Why the Willow Project harms us.


A mountain in Alaska stands as a reminder of the vast ecosystem that spans the country’s largest state

The Biden administration approved a bill on March 13 allowing for Houston-based oil company ConocoPhillips to drill in Alaska. The project is estimated to produce over 200 million metric tons of CO2  during the project’s 30-year span and 9.2 million metric tons each year. This will undoubtedly create even more problems for an already critical situation. 


The Biden administration promised a 52% reduction of greenhouse gasses by 2030 – standing in direct contradiction to the administration’s supposed “goal.” On top of the long-term effects of a large amount of CO2 being pumped out, it’s also controversial for its impact on the local indigenous communities living close to the reserve, as it escalates a long standing problem of rising sea levels and potential flooding – an existential threat for villages on the Alaska coastline.


Supporters of The Willow Project claim it’s a solution for the ongoing energy crisis that would get rid of American dependence on foreign oil, but that is a convoluted argument. While it is true that it would lower American dependency on foreign oil, it is a BandAid solution for rising gas prices that’ll only complicate the even bigger problem that is greenhouse gasses. The effects of climate change have already been seen, but there’s a litany of issues. The most notable being rising sea levels that threaten America’s coastline and parts of Alaska, increased drought in areas and the displacement of millions of people whose homes are in danger of being flooded. A better solution would be to switch to nuclear energy, the current largest source of clean power in America. This would reduce our country’s dependency on not only foreign oil, but fossil fuels as a whole, while also increasing the use of solar and wind energy in our daily lives.


Still, we haven’t been able to get rid of the chokehold fossil fuels have on our lives, not because we don’t have alternatives, but because the alternatives aren’t as profitable to oil companies and the politicians they lobby. The Willow Project, after all, was pushed heavily by lawmakers close to ConocoPhillips, including Alaska Senator Lisa Murkowski, not to mention the company spent upwards of $200,000 to a lobbying firm for “exploration and development in Alaska.” The oil lobby has had a grip on politics and has routinely attempted to block any form of action on climate change which directly hurts its profits — this prohibits any real action on climate change from happening.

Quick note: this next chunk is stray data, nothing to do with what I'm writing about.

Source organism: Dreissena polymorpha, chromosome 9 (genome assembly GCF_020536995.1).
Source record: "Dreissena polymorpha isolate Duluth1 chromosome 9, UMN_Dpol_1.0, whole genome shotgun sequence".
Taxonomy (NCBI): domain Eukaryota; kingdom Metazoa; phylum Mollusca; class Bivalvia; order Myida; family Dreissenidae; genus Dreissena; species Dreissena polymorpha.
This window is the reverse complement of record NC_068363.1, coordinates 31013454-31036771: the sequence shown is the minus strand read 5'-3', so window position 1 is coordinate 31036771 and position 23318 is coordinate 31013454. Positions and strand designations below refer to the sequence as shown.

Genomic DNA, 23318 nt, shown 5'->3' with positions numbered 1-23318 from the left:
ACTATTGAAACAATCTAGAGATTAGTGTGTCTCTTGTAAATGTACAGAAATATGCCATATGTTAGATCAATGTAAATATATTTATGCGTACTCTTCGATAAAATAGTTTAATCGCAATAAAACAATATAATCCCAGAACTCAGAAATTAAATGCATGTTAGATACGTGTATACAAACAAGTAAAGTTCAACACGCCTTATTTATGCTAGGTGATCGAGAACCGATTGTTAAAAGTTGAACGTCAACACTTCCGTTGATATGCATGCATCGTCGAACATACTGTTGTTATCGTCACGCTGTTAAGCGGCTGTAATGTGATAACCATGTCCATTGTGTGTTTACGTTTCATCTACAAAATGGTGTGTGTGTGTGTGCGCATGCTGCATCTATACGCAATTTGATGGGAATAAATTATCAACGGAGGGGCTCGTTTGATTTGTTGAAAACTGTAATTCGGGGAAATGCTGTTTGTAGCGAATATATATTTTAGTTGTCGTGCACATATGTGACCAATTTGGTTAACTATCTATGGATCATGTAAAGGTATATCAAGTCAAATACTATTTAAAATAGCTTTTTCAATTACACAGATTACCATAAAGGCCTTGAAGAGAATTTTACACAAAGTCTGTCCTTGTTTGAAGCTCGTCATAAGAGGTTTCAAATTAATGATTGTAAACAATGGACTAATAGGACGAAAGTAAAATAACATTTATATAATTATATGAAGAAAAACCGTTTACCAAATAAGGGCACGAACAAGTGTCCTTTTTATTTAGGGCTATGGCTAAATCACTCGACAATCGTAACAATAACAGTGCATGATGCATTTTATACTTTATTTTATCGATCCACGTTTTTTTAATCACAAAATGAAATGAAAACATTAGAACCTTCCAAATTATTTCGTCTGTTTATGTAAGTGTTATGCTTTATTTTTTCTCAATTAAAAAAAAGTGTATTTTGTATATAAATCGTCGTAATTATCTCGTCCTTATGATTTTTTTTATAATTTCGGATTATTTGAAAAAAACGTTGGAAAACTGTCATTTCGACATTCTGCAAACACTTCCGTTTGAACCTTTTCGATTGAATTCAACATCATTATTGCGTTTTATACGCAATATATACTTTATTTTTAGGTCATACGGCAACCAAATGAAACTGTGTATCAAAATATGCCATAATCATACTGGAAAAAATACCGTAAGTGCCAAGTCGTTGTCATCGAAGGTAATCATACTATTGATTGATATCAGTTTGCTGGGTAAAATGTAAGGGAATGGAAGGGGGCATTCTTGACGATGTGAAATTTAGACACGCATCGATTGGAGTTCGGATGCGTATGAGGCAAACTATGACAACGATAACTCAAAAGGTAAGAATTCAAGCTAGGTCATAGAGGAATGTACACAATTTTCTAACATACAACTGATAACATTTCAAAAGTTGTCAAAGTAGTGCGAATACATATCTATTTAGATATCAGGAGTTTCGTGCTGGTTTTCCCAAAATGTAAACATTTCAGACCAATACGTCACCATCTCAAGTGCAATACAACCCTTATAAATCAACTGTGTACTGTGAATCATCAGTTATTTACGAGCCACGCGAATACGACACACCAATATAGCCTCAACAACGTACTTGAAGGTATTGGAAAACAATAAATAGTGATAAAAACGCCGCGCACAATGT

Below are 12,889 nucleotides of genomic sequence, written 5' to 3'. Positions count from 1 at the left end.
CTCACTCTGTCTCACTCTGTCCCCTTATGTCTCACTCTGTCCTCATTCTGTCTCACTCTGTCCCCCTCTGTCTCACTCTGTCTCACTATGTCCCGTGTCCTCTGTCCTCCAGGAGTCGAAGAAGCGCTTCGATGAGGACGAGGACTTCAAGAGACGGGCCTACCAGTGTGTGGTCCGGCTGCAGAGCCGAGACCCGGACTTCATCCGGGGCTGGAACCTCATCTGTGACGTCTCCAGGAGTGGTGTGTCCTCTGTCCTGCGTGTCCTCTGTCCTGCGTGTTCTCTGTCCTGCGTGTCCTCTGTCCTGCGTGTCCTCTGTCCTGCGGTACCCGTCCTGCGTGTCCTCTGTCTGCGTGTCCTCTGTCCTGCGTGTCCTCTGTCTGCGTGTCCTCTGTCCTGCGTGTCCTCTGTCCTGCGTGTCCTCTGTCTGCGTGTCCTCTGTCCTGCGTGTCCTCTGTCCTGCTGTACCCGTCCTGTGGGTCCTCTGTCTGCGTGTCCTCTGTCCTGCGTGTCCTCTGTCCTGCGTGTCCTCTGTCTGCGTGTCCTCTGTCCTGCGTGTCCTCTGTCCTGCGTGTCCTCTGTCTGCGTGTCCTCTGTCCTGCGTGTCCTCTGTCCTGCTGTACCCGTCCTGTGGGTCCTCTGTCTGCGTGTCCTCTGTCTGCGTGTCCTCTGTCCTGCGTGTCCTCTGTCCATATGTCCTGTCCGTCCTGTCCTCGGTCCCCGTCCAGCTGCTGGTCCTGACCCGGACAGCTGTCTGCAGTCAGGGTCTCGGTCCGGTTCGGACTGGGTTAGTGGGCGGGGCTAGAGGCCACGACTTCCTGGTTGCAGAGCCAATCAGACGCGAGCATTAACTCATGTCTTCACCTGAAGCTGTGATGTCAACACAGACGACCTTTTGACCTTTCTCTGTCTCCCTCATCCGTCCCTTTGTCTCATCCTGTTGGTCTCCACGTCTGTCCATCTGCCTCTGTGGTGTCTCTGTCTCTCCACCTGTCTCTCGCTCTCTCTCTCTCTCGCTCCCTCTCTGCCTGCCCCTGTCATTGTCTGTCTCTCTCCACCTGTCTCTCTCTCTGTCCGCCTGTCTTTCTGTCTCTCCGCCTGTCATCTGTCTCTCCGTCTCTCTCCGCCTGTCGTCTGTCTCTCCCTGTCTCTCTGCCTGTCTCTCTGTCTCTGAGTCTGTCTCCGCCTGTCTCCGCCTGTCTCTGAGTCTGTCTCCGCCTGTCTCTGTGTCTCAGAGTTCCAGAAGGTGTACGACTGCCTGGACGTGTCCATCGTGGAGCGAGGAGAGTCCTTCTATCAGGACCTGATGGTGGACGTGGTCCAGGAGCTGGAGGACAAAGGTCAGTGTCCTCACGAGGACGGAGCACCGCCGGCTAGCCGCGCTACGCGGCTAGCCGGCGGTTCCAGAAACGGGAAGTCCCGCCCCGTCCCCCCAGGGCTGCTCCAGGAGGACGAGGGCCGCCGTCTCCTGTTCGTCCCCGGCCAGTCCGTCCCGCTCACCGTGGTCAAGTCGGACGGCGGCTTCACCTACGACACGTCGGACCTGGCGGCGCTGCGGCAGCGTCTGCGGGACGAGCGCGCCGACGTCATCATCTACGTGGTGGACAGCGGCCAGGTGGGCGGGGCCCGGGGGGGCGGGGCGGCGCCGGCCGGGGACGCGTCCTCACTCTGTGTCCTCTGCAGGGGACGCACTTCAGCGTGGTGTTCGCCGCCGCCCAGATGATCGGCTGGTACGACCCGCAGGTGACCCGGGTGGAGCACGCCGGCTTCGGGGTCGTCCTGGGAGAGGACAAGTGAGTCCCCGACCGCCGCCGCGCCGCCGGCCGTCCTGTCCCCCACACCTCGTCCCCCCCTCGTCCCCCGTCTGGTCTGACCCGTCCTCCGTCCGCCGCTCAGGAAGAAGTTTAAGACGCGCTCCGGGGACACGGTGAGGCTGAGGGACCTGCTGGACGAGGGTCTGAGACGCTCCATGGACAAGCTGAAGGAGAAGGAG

An unexpected consequence of this has been the backlash of the project on social media. While online mobilization and a five million signature petition certainly show that Gen Z is aware of what’s happening, it offers no true solutions. While these people mean well, signing an online petition or posting an Instagram story is about as useful as trying to convince your town the sky is falling. 


Any solution to the problem we face as a species has to end with a complete overhaul of the way our political system is set up so that companies can’t just “buy” lawmakers for their own gain. Judging by the way things are going, I don’t see anything changing, but just because we won’t be able to make change in the immediate future doesn’t mean we shouldn’t push back for future generation’s sake.